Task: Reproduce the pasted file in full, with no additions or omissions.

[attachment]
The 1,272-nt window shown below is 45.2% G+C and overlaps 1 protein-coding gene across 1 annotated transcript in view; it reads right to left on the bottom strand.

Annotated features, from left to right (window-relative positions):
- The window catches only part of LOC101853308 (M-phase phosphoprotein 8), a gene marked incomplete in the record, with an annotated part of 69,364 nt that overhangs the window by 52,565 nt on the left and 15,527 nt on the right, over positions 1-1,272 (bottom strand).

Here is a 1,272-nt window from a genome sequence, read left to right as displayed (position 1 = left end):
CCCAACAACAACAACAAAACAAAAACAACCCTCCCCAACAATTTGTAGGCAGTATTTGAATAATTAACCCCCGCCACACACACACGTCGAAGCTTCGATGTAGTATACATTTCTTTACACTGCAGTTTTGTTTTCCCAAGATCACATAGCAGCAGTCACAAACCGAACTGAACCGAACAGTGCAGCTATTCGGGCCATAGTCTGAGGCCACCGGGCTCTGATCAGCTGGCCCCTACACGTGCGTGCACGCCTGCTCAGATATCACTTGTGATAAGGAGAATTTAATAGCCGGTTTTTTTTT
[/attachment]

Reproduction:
The 1,272-nt window shown below is 45.2% G+C and overlaps 1 protein-coding gene across 1 annotated transcript in view; it reads right to left on the bottom strand.

Annotated features, from left to right (window-relative positions):
- The window catches only part of LOC101853308 (M-phase phosphoprotein 8), a gene marked incomplete in the record, with an annotated part of 69,364 nt that overhangs the window by 52,565 nt on the left and 15,527 nt on the right, over positions 1-1,272 (bottom strand).

Here is a 1,272-nt window from a genome sequence, read left to right as displayed (position 1 = left end):
CCCAACAACAACAACAAAACAAAAACAACCCTCCCCAACAATTTGTAGGCAGTATTTGAATAATTAACCCCCGCCACACACACACGTCGAAGCTTCGATGTAGTATACATTTCTTTACACTGCAGTTTTGTTTTCCCAAGATCACATAGCAGCAGTCACAAACCGAACTGAACCGAACAGTGCAGCTATTCGGGCCATAGTCTGAGGCCACCGGGCTCTGATCAGCTGGCCCCTACACGTGCGTGCACGCCTGCTCAGATATCACTTGTGATAAGGAGAATTTAATAGCCGGTTTTTTTTT